“Holy shit,” he replies in the book’s one believable and amusing bit of dialogue.
I wondered if Millar might be biting off more than he could chew with Chosen, and certainly the execution of the story is a little lackluster. The dialogue is wooden and he lapses into cliché at several points. That said, Chosen is definitely an interesting book, and maybe even a good one.
Despite Millar’s shortcomings, he does seem to have a grasp on his lead character. Jody is a believable and interesting character, and his burgeoning relationship with the troubled girl next door (I’m waiting to find out her last name is Magdelena or something suitably obvious) is the core of the first issue. The framing device of having a shadowy character tell the story to a group of adults — in the first person, no less — leaves plenty of room for surprise, too, and works quite well. Is the story being told in the context of another Last Supper (which would, of course, make the first one The Next To Last…)? Or perhaps the shadowy figure is actually a charlatan?
Millar could go in several different directions with the story. He’s left himself plenty of room to maneuver, and though he could certainly screw it up in the concluding two issues, it doesn’t seem likely thus far.
Peter Gross’ art is very clean and simple, but it works well. He captures facial expression and little gestures quite well, and he does a particularly nice job of the book’s one “action” sequence with the falling truck. His work, combined with Jeanne McGee’s absolutely beautiful, muted colors makes for a book with a very understated but very nice look.
One issue in, and it looks like Chosen might be the one launch for Millarworld that’s remembered the week after the last issue ships.
Layman, Crossland and Stay Puffed
This Has Nothing To Do With Ghostbusters
I’ve said it before but I’ll say it again: why aren’t any of the goddamned funnybooks funny anymore? NinthArt recently ran an interesting albeit rambling conversation between several creators of humor comics, and one of the main topics up for discussion was why aren’t there more comedies in comics?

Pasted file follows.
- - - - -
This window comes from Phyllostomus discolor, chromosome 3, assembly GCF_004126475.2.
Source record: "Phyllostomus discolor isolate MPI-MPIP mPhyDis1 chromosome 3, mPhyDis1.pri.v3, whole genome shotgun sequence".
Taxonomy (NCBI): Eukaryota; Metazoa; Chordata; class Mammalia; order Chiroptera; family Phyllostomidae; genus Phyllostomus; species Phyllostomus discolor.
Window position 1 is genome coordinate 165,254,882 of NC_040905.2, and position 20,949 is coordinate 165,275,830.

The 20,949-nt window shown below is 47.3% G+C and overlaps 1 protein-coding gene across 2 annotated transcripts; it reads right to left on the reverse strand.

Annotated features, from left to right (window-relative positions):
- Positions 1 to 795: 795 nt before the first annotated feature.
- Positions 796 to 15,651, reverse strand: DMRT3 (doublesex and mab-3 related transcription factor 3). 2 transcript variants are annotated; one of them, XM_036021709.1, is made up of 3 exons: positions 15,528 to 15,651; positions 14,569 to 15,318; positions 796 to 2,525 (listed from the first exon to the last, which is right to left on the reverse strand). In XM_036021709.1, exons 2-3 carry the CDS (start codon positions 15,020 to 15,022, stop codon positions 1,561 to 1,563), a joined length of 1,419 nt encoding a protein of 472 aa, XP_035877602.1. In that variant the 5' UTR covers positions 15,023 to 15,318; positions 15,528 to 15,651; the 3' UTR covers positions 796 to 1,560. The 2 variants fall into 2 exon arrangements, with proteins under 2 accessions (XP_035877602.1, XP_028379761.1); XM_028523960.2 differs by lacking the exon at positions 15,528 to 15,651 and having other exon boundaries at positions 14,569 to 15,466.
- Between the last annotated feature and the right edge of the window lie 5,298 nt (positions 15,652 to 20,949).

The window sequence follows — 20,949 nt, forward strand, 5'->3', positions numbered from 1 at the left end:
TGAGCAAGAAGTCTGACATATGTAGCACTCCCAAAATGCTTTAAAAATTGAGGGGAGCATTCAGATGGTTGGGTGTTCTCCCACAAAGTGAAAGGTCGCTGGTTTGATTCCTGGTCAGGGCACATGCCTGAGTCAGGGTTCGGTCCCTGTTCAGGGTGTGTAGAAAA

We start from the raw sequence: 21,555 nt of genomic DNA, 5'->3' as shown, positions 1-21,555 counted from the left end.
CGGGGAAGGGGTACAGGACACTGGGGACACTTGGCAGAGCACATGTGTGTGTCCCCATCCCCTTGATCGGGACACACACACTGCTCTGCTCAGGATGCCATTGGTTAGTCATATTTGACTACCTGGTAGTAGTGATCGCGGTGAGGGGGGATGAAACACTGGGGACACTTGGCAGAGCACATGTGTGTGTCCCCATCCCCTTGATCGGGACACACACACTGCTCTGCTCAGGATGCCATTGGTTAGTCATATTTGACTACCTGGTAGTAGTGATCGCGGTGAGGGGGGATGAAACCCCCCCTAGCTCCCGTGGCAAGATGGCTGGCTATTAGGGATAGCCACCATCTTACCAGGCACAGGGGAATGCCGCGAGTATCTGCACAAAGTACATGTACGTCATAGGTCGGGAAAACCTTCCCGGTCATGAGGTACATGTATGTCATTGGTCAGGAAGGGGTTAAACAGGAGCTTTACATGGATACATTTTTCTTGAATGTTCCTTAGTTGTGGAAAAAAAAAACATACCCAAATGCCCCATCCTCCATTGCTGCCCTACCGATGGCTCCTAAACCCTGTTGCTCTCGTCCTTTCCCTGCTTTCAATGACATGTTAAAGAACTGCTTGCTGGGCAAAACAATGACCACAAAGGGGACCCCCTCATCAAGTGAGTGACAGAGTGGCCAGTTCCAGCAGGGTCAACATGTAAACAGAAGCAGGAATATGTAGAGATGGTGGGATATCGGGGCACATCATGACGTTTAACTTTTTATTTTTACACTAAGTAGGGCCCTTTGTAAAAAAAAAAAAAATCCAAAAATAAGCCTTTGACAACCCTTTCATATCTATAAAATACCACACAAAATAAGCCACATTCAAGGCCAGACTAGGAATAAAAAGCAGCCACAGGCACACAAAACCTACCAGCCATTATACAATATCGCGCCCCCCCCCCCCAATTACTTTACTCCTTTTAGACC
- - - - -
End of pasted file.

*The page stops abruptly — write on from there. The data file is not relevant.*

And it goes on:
I love humor comics and I love one-shots, so even if John Layman and Dave Crossland’s Stay Puffed hadn’t been so damn good, I probably would have liked it ok anyway.
Stay Puffed is their pseudo-sequel to the three-part miniseries Puffed about a guy betrayed by his friends, trapped in a dinosaur costume and dropped off in the ghetto. It was awfully dark comedy, and damn funny, too. In Stay Puffed, the villain of the first series heads off to Iraq to fight in the war while the hero of the last series finds himself stuck in a bad situation with a fish and a hungry bear. It’s a fast-paced book that basically exists to set up one big joke at the end, but the joke works, and there are plenty of throwaway gags along the way to keep you entertained.
Artist Dave Crossland does an amazing job. His style is quirky and instantly recognizable, kinetic and goofy all at the same time. He’s as adept at drawing a double-page spread of Saddam fighting a dragon as he is working tiny details into a crowd scene (my favorite being the group of soldiers slobbering over porn mags like “Equine Delight” and “1-800-But I Poop From There”).
Layman’s story is big and silly. All of his characters are pretty detestable, but that makes the payoff of the book all the stronger. The cover and first five pages alone are worth the three dollar cover price — and they throw in the rest for free.